See? Hashes and salts provide very little protection. In fact the flame virus is designed to hack hashes(btw salts are part of the hash!)
custard
2.3 / 5 (3) Jun 09, 2012
You're correct that you have to assume that the attacker has the salt - after all, you're storing it right next to the hash, in your stolen database.

Imagine the salt, for just one user, is DB8A6575C505DC620207C7EE400571C. Their password is "123Kard$hians". I XOR one with the other, and get the SHA2 of the result - let's say it's 2345ABC23DF34BED4EE983459AB23908DE34CA. I store that result, and the salt, in the database. You steal the database. Your objective is to break into the website. To do that you have to find the string X that when XOR'd with DB8A6575C505DC620207C7EE400571C, produces 2345ABC23DF34BED4EE983459AB23908DE34CA.

How do you plan to do that? What possible rainbow table might you have created before the attack (without knowledge of the salt) to help? Your only option is dictionary/brute force. All stealing the database means is you can do a faster brute force attack... one user at a time.

Are you trolling? This isn't controversial.
SatanLover
0.7 / 5 (24) Jun 09, 2012
You are wrong, salts only protect against bruteforcing. as in make it cost too much time to do a bruteforce.
Salts dont protect against rainbow table attacks.
And the facts salts have to be stored somewhere, gives it zero protection. At best it gives the hacker a little more crack time of a few hours to figure out how the salt is applied.
custard
2.3 / 5 (3) Jun 09, 2012
I'd like to continue this conversation, but I dont feel like you're counter arguing, just saying I'm wrong, and that's not a good use of your time or mine :)
bhiestand
1 / 5 (1) Jun 09, 2012
I'm pretty sure he's trolling. I mean, he did open with "idiot" and completely dismissed all facts posted.

For anyone interested in the topic, custard is absolutely correct. Salts nullify rainbow tables. For every unique salt, a new rainbow table must be created. With millions of passwords and millions of unique salts, this becomes computationally intensive.

Detailed analysis of LinkedIn breach: http://queue.acm....=2254400

Further information about salting can be found at:
http://crackstati...rity.htm
http://www.addedb...-hashes/
http://en.wikiped...ography)
SatanLover
0.5 / 5 (23) Jun 09, 2012
Now i ain't trolling, you are just an idiot as i said before.
Salts can actually increase hash collisions in brute forcing.

And if the hacker has access to the database salts also give 0 protection.
bhiestand
1 / 5 (1) Jun 09, 2012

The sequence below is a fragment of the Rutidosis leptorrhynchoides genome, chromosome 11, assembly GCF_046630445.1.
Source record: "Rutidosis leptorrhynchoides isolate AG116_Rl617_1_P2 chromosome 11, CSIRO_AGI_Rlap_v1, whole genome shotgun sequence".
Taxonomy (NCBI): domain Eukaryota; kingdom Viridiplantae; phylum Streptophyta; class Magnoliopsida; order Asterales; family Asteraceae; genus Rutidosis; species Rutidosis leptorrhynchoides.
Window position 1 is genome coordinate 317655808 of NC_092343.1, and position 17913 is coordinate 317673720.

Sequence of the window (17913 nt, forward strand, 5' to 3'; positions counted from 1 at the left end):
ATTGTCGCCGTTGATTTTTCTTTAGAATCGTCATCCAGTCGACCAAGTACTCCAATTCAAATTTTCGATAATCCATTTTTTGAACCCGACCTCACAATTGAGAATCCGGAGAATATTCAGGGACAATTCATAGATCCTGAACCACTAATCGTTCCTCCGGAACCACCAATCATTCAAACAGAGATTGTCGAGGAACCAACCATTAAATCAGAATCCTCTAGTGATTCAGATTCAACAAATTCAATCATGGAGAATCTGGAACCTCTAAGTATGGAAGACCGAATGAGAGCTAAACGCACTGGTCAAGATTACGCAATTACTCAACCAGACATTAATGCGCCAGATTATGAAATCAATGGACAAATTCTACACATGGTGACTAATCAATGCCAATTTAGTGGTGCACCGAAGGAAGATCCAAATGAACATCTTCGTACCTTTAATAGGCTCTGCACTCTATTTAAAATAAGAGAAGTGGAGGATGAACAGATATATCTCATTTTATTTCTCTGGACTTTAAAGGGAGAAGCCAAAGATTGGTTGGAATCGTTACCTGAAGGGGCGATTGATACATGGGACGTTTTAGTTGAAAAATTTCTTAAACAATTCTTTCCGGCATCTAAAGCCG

Suit yourself. You're not trolling, you're just that dangerous combination of clueless, arrogant, and demeaning.

Hash collisions are irrelevant to the discussion. LinkedIn used an unsalted SHA1 system. That means many of the passwords can be easily looked up in existing rainbow tables. A salt would've required generating new rainbow tables. A unique salt for every password would have required generating new tables for every salt, or an attempt to brute force each individual password. That doesn't mean the passwords can't be determined, but it does make it more computationally intensive and buy LinkedIn some time to inform their users of the breach and encourage password changes. Unique salts would have improved the situation, which is why basically ever password implementation SHOULD use them.

Unless you can show me one single published instance of SHA1 collisions being used against a large database faster than rainbow tables.'

This will be my last reply.
amorsharif
not rated yet Jun 11, 2012
Instead of using occult terminologies try using simpler words, you bastards!!!
custard
not rated yet Jun 11, 2012
Thanks bhiestand!

BTW, I notice LinkedIn have indicated they are going to begin using salting (see their blog post dated 6/7). Apparently they think it is worthwhile.

At least they were hashing. When I log in to a new site, I click "forgot password" to see whether they will email me the password verbatim. If they do, they're certain to be storing it verbatim, which is way more naive than LinkedIn. An online greeting card site was doing this, and my credit card rewards program too. I've found that if I send them a nice email explaining how their lost password email could help a hacker buy stuff from Amazon, they change their system fairly quickly.